Today we’re doing a Special Weekly Dev Update. This is a first for us so if there will be more in the future will depend on how you guys like it compared to the increased time investment to make them.
The goal of this is to (hopefully) give insight into how and why we do things, and perhaps help you better make your own games in the future.
The order of the discipline for the Specials is not in any particular order, in part because of our scheduling restrictions, and in part because its not really do one first and then the other. They tend to intertwine the entire way.
Astrobase Command is not a prototype. But everything starts in the beginning, and for games the beginning is a prototype. Prototypes are relatively small things and can be more easily explained and summed up than an entire production cycle. This is why the Specials will focus on prototypes.
This first Special will be Daniel talking about the initial stages of how he finds a style for a game. This is in part Art Direction and in part Concept Design.
Prototype Art I:
Making a prototype is a lot of fun. It’s a limited period of time where you get to fill your mind with new cool and shiny things. It’s something I’ve done quite a bit and always enjoy getting another opportunity to do.
Starting out making art for a new prototype I usually start by taking a while to get a feel for how it will feel to play. If it has any particular story elements tied to them or if it belongs to an existing IP that of course has to be included in the consideration.
Depending on if the vision overlaps with already existing art, or if there is a need to be extra unique, or if I already have a good visual library in my mind; my course of action differs. If I have a good visual library to pull from I skip ahead to either concepting or production. If I am exploring new ground I start gathering references.
References are super powerful but can also be very dangerous. References are basically any images or videos of stuff that has some element you like for your own project in it.
Their power is that you get to very quickly get a great way to communicate to a Concept Artist (or really anyone) what style of technology, creatures, mood, colors, etc you are aiming at. This is one of the cases where an image says a thousand words.
The danger of using references is that for a less experienced artist (or other people without a lot of experience in how to art) it is easy to just pick up a specific reference, instead of using it as inspiration, and make a copy of it.
Making a copy of someone else’s work aside from moral, and potential legal issues generally has the piece end up being boring and uninspired. So much of creativity in design comes from the individuals mind.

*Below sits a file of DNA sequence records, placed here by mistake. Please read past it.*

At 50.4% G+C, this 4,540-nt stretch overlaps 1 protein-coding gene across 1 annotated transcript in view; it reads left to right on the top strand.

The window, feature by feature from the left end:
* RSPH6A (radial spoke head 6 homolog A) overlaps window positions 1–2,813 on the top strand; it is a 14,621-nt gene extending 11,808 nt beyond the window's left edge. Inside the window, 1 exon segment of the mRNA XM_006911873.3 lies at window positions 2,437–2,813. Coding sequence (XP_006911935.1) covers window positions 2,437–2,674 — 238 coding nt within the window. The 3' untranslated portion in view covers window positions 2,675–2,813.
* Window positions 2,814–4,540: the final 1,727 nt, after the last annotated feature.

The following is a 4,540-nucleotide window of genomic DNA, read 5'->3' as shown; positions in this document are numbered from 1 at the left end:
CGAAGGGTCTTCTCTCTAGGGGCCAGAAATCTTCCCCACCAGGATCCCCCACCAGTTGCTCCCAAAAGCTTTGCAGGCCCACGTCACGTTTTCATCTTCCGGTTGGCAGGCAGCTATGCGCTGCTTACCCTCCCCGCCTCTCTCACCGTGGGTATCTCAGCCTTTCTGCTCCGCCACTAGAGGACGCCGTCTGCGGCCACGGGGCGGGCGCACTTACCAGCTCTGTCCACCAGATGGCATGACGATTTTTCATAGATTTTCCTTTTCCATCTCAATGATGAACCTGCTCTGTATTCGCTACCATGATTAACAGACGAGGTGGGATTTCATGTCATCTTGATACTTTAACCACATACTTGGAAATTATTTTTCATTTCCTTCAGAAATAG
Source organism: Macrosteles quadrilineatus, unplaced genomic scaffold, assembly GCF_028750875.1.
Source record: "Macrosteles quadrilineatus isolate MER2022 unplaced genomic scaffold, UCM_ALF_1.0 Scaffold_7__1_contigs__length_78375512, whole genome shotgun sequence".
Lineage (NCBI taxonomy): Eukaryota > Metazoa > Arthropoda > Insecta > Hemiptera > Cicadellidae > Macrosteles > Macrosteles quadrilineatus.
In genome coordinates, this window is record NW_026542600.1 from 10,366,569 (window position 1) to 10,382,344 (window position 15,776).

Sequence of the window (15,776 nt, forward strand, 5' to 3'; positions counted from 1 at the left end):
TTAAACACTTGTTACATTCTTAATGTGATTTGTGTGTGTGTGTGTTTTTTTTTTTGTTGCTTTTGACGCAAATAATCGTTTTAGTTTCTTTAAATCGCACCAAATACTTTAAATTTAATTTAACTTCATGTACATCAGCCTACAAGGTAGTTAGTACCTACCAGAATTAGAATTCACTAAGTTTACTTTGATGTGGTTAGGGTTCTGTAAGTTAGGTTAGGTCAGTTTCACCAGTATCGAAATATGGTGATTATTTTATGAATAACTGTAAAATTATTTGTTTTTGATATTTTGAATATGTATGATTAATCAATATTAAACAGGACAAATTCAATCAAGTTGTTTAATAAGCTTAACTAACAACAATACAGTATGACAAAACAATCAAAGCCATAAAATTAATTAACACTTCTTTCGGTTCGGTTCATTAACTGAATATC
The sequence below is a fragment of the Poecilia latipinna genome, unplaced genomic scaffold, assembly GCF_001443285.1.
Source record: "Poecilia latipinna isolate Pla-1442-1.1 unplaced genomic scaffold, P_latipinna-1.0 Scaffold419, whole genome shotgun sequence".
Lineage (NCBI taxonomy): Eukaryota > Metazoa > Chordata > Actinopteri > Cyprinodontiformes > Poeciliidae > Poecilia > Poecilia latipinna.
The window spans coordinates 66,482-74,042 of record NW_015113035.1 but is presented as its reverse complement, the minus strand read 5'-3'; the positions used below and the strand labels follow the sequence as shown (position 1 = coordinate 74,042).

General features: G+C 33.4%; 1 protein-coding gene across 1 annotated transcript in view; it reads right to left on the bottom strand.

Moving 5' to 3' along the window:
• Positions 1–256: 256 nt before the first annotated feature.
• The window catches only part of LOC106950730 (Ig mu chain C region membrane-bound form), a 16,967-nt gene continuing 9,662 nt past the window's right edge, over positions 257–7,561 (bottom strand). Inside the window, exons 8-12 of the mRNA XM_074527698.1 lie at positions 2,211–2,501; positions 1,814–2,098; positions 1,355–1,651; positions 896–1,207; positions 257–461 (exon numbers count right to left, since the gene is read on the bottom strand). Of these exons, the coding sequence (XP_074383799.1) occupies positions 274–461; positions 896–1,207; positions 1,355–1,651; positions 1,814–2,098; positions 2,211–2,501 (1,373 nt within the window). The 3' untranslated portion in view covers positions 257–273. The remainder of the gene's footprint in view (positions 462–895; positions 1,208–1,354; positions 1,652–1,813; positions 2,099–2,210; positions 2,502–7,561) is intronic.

Another potential pitfall with using references is that if you find something where one element of it is a great fit for you it’s pretty hard to not let the rest of it sway you from your vision. Of course sometimes those things swaying your vision are valid solutions to issues you haven’t yet realized you will encounter down the road you’re going. You need to weigh this carefully.
Concept Art is a tricky subject as the term has become a bit blurry. Much of Concept Art that the average person sees from companies is not made to communicate how something should look between people on the team. To show the production artist what it should look like all you really need is the designs for the specific object and some information (painted or written) of what types of materials and colors it should use.
What you see from most games getting called Concept Art is really highly rendered, detailed, and polished illustrations. Much of their purpose is to be Promotional Art.
Now, there’s nothing wrong with promo-art. It’s not only pretty pictures but it also helps to communicate the style to non-artists, externals, and players. It does however take a lot longer to make than just getting the design down.
When a concept reaches a 3d artist it helps to have a nice picture for them to pull from but it is not needed. Most of the work done aside from figuring out the design of the object will end up being discarded as you can’t use a concept as a texture (usually), and even if you could you wouldn’t want to since it’s not compatible with PBR shaders or procedural textures.
Another consideration you need to make is if it is worth it to make a single concept. Especially when working on a prototype. I’ll go into that in more depth along with actually how to actually make the art for the prototype in the next special.